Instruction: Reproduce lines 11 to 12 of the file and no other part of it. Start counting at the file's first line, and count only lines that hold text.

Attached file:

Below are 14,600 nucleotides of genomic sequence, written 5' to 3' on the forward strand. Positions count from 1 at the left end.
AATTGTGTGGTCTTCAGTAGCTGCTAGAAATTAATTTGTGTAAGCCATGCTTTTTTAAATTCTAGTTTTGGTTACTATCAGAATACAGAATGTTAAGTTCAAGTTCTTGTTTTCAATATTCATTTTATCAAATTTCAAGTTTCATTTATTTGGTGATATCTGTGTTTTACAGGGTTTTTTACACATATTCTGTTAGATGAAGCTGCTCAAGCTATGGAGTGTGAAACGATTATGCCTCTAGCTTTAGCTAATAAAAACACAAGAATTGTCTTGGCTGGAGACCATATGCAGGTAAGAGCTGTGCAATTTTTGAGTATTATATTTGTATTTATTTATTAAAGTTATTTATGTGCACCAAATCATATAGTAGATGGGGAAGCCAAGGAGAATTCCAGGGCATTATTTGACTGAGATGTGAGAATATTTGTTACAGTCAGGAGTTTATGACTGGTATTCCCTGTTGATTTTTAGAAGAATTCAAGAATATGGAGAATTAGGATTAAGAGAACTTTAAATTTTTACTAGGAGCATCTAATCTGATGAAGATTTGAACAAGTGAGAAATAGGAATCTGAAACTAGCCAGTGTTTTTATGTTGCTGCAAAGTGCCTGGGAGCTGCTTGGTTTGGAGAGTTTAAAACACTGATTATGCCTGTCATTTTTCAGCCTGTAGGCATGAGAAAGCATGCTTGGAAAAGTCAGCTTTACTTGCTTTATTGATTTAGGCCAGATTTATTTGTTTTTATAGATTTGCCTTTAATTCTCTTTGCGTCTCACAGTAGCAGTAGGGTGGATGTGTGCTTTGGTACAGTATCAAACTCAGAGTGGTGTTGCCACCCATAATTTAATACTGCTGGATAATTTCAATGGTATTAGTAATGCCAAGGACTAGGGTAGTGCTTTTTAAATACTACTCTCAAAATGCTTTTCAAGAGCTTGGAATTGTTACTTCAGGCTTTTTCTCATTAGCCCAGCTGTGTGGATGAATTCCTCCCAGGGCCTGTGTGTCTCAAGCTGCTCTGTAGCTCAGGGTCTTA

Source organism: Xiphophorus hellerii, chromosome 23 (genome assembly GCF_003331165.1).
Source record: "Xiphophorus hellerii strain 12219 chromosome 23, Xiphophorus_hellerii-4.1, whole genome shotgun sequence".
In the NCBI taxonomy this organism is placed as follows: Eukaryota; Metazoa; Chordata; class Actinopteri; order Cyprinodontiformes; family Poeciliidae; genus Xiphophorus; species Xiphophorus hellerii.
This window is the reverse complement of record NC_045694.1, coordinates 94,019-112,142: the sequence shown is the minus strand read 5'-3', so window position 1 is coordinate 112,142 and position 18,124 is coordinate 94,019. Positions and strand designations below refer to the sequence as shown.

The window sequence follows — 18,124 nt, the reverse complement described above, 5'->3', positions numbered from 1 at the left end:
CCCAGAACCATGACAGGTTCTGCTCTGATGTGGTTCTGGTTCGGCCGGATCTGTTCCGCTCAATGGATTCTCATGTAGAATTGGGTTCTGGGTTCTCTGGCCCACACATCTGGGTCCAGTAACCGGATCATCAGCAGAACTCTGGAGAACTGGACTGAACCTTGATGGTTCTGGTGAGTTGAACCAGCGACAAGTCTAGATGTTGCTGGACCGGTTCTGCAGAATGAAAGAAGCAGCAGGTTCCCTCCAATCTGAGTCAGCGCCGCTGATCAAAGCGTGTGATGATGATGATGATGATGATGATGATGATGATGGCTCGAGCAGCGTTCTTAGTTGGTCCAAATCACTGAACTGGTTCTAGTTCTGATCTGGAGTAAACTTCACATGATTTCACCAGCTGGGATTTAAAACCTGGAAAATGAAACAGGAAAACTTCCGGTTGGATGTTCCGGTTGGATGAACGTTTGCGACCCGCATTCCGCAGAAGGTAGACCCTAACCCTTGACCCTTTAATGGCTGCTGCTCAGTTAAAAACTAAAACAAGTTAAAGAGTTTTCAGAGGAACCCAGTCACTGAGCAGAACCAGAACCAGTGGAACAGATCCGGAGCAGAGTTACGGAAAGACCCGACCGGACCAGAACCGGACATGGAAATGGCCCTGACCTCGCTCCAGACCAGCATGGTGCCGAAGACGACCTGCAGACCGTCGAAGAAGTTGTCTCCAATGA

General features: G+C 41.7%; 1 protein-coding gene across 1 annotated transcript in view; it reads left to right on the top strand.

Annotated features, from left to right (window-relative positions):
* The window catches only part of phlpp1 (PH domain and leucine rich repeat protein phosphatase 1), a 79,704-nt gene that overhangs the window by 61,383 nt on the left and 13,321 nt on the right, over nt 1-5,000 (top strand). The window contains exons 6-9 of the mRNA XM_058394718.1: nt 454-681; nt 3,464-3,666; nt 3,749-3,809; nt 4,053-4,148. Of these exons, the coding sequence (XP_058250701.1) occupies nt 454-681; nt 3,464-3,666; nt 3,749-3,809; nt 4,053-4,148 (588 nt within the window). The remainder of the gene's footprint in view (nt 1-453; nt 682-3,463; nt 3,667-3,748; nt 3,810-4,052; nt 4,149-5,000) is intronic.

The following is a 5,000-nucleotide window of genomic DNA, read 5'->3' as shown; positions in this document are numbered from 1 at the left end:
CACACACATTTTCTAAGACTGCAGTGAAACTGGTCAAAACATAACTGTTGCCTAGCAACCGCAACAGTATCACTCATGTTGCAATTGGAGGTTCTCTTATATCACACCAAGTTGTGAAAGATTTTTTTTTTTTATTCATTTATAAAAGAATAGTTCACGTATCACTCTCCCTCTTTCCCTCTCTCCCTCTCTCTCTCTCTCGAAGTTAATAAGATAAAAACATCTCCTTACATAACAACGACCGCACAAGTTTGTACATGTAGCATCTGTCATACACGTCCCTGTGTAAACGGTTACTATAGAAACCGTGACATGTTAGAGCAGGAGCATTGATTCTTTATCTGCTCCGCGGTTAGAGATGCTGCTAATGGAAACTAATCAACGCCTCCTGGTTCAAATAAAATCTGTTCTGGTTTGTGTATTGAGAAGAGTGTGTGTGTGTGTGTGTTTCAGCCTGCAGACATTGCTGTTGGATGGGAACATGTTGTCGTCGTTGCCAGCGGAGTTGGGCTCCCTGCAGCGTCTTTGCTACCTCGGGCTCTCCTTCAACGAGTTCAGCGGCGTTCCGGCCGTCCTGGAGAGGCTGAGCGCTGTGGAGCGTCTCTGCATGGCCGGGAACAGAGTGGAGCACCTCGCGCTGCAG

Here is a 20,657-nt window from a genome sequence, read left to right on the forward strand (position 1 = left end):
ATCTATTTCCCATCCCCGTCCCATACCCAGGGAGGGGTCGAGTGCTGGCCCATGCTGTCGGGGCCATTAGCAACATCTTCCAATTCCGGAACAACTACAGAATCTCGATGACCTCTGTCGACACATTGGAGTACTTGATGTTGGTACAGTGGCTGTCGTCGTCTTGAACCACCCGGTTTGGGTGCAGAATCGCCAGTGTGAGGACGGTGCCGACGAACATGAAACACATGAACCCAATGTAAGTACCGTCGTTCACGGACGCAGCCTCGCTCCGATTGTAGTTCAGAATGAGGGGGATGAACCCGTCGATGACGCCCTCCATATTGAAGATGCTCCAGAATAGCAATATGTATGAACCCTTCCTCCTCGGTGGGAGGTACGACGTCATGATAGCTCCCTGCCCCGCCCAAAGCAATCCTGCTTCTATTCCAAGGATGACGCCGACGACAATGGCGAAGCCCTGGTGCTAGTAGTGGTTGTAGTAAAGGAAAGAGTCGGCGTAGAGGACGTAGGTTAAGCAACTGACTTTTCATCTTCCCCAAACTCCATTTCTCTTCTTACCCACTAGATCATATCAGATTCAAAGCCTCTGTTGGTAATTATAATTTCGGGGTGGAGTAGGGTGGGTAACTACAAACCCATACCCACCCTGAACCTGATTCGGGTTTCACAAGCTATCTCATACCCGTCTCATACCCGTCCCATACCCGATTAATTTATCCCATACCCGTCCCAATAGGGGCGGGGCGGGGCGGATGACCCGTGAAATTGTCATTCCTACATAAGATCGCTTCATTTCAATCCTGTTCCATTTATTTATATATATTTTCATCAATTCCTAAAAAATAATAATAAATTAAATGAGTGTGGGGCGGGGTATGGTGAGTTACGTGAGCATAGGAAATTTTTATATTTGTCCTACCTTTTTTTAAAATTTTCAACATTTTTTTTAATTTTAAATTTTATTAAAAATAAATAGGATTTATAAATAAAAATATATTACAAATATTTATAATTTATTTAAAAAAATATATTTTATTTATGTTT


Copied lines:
* The window catches only part of phlpp1 (PH domain and leucine rich repeat protein phosphatase 1), a 79,704-nt gene that overhangs the window by 61,383 nt on the left and 13,321 nt on the right, over nt 1-5,000 (top strand). The window contains exons 6-9 of the mRNA XM_058394718.1: nt 454-681; nt 3,464-3,666; nt 3,749-3,809; nt 4,053-4,148. Of these exons, the coding sequence (XP_058250701.1) occupies nt 454-681; nt 3,464-3,666; nt 3,749-3,809; nt 4,053-4,148 (588 nt within the window). The remainder of the gene's footprint in view (nt 1-453; nt 682-3,463; nt 3,667-3,748; nt 3,810-4,052; nt 4,149-5,000) is intronic.

The following is a 5,000-nucleotide window of genomic DNA, read 5'->3' as shown; positions in this document are numbered from 1 at the left end: